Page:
Editorial: Rising Sun — doing what we came here to do

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Proclaiming “It’s a new day in Worcester,” we launched Worcester Sun on Aug. 9, 2015.

That day we began a bold experiment in local news. Some called it “audacious and risky.” We called it worthwhile.

We started by publishing only on Sundays. We didn’t cover breaking news. We engaged journalists, not “content creators.” We sought out professional copy editors, far too many of whom these days have the time to work with us despite a dramatic increase in media outlets.

Sun Logo

We were driven to be the most thoughtful, most insightful media company in Worcester, turning down the volume on and eschewing the divisive nature of what digital media can become when left unattended.

Perhaps most audacious of all, we put a price on our journalism, $2 a week, and had no advertising on the website.

We asked people to join us in creating a sustainable media company based on the shared experiences of the community of Worcester.

We asked for monetary support not because of a high-minded ideal of purity, but because we have two decades of data that suggest the value of banner advertisements, a traditional form of digital advertising, will continue to decrease as more and more “content” is created. So begins a vicious cycle in which the sustainability of journalism mandates popularity rather than relevancy.

In a column in our inaugural edition, co-founder Fred Hurlbrink Jr. wrote: “We believe the best model for sustainable and authentically local journalism involves an invested readership. You, dear readers, are our shareholders.”

A wonderful thing started the day we began investing in Worcester. You returned the favor and started becoming invested in the Sun.

Worcester Sun co-founders Mark Henderson, left, and Fred Hurlbrink Jr.

Worcester Sun co-founders Mark Henderson, left, and Fred Hurlbrink Jr.

In our first month, an astonishing percentage of subscribers chose long-term options. Without our Free to Read section, which we debuted in November, this meant a vast majority of people signed up long term before they could read a single story. That trend, which continues to this day, heartened us and told us we were on to something.

In the early days of the Sun, we broke with current newspaper convention to introduce two serial stories. We did it because we feel it’s important to showcase and celebrate the humanity of the people who make up our community. In a single story, you get to see people. In a serial, you get to know them.

Our first serial was by a young mother determined to create a business to provide tutoring to low-income families. We are proud to say that Giselle Rivera-Flores is finding her way in the business world, prouder to say the she was recently named to the 2016-17 class of Leadership Worcester.

Giselle Rivera-Flores

Giselle Rivera-Flores

The second was by a man who arrived with his family as refugees from Gambia, where his life was in jeopardy because of his job as an investigative journalist. Augustine Kanjia recounts his journey for Sun readers. He, his wife and children reside in Worcester, where he works while continuing his college studies and writing for the Sun. His inaugural feature story about the good work at African Community Education appeared in June.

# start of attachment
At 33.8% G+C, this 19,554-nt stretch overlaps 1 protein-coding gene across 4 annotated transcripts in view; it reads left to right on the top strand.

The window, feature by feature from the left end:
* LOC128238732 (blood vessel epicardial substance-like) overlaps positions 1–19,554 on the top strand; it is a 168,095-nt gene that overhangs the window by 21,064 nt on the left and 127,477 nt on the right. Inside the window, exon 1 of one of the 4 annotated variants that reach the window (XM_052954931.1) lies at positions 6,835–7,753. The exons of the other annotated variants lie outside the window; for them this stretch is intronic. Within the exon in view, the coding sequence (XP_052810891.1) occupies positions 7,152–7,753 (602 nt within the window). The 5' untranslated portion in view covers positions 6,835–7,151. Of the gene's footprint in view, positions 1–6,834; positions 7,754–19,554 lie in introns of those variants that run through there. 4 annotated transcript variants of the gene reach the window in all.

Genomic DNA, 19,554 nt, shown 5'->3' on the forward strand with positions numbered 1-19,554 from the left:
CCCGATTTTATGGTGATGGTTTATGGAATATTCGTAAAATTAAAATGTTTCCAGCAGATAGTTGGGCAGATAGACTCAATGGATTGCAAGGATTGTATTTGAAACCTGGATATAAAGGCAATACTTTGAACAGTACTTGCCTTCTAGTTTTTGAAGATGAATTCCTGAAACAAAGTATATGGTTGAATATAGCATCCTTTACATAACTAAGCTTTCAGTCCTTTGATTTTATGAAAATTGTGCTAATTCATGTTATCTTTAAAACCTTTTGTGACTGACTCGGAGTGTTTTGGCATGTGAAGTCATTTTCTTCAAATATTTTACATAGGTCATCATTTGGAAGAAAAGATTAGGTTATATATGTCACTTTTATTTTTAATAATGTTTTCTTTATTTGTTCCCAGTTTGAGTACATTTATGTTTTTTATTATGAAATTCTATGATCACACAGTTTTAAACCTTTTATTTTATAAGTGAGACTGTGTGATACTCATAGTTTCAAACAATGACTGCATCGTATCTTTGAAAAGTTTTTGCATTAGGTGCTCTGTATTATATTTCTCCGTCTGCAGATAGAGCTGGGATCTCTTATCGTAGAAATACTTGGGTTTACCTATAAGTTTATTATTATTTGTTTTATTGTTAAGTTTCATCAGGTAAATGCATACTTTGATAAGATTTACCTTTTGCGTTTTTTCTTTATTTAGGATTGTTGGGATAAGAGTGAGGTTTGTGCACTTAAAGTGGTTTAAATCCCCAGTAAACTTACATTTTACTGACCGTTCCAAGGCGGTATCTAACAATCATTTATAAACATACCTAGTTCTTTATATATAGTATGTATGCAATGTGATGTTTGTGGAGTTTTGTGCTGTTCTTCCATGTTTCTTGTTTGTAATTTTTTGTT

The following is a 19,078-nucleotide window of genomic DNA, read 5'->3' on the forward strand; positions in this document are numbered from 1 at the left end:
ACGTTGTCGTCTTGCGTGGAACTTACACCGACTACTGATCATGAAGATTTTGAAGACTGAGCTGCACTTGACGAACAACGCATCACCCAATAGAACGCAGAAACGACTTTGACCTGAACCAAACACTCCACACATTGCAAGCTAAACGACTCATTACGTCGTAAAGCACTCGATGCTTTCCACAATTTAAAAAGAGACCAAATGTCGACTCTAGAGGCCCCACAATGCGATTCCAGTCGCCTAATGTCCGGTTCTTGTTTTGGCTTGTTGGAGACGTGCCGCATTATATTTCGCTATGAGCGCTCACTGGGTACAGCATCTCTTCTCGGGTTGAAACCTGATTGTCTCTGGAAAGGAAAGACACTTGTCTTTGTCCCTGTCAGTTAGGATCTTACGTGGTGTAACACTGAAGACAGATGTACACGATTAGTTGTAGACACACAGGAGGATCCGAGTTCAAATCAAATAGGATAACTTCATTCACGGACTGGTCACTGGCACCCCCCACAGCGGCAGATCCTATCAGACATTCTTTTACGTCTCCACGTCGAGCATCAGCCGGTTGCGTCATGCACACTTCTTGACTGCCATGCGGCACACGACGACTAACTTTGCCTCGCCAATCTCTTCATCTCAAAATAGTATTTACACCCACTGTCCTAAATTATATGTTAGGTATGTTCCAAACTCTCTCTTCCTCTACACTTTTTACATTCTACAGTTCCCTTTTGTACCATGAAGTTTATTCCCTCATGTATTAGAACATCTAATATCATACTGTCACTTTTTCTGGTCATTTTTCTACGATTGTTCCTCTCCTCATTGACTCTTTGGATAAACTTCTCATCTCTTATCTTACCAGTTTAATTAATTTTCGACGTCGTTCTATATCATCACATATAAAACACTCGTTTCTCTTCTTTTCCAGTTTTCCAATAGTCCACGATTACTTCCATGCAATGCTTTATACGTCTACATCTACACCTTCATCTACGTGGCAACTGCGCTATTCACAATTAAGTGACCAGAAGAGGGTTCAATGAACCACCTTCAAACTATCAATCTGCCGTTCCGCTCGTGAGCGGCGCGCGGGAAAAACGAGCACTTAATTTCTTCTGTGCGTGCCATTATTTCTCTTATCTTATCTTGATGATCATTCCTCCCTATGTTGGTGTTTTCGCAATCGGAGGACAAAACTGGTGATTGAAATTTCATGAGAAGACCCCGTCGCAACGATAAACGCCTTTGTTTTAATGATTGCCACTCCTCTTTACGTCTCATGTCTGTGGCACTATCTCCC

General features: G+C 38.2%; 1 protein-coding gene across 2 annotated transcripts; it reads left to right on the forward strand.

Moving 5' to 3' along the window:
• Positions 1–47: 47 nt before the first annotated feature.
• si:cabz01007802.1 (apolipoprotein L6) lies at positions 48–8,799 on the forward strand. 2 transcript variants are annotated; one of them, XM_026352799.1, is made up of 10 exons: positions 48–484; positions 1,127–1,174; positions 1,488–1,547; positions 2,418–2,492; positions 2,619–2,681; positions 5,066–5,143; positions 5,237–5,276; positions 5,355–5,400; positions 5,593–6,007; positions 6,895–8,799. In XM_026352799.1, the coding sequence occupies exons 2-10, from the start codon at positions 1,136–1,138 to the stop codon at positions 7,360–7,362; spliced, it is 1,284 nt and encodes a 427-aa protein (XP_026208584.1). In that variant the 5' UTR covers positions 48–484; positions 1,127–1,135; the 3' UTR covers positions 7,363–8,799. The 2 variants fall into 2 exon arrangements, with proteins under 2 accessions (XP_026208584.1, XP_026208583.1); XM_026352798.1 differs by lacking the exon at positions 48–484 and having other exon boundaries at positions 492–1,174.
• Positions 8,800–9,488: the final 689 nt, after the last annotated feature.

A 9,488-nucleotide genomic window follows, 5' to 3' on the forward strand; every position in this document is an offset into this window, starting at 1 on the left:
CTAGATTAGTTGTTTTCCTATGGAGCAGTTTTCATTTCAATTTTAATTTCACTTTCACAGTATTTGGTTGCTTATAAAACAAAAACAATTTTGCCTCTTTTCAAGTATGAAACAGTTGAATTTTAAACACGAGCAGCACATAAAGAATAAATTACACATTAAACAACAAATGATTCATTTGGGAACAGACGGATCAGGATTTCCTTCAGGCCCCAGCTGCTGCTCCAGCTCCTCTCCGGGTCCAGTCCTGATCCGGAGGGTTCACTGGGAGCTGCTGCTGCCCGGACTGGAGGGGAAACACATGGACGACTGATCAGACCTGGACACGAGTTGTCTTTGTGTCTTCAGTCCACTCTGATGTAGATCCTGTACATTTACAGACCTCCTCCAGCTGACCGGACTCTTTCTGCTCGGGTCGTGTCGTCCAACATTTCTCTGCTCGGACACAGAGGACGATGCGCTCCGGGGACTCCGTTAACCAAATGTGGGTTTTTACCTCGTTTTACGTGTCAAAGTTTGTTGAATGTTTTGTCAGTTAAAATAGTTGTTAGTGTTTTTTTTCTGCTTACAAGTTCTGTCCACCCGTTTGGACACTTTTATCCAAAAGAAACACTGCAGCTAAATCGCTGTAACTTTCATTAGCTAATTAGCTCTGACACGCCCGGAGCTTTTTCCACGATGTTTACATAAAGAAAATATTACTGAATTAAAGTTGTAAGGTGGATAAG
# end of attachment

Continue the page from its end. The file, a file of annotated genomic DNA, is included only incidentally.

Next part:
Augustine Kanjia

Mark Henderson / Worcester Sun

Augustine Kanjia

In November, we expanded to publish on Wednesdays. We took on a slightly newsier edge. We introduced our Free to Read section and welcomed two seasoned contributors to our roster, Chris Sinacola and editorial cartoonist David Hitch. Chris’s column appears each Sunday; David’s work appears in both editions.

With those changes and additions we started to look more like a newspaper readers had come to expect. Once again you responded. Our growth curve began to resemble a hockey stick as more people began following us on our journey.

All the while we continue to learn. Whether it’s looking at website data to try to understand what resonates with readers or getting out to a neighborhood watch meeting to hear your concerns, we try to never miss a chance to become better at our job and worthy of your time and financial support.

Our list of contributors has grown; they now have more than 400 years of combined newspaper experience. We’ve added new, younger contributors, too, and we’re proud to say we’re the most diverse news-gathering operation in Central Massachusetts by almost any measure.

We’ve come a long way in our first year. But we still have a long way to go.

We started this journey knowing it would take time to earn your trust and support. We gave ourselves three years to become Worcester’s choice for news.

We’re ahead of schedule in some areas, behind in others. We’ve learned this is normal for any startup.

We are not yet profitable. Our subscriber base is growing, but we need more. (We hope that will be the hardest sell you’ll ever hear from us.)

We will continue to expand and evolve in the coming weeks, months and years. We’ll do more things you expect a newspaper to do, and we’ll do some things very few do.

We’ll keep our promise to expand as our readerships grows. We’ll try to earn and keep your trust. And we’ll spend every dollar we can in Worcester.

Our motto at the start was “Local focus. Locally owned.” That has not changed. Neither has our mission to cover local people, local businesses and local causes the way we feel they deserve to be covered.

In our minds are the words Fred wrote in our inaugural edition: “We have not for one second forgotten that a local news organization is a public trust, and that in order for us to succeed, we must never take our readers or their community for granted.”

To our families, friends, advisors, vendors, sponsors, contributors and, most importantly, our readers, thank you for a great first year.

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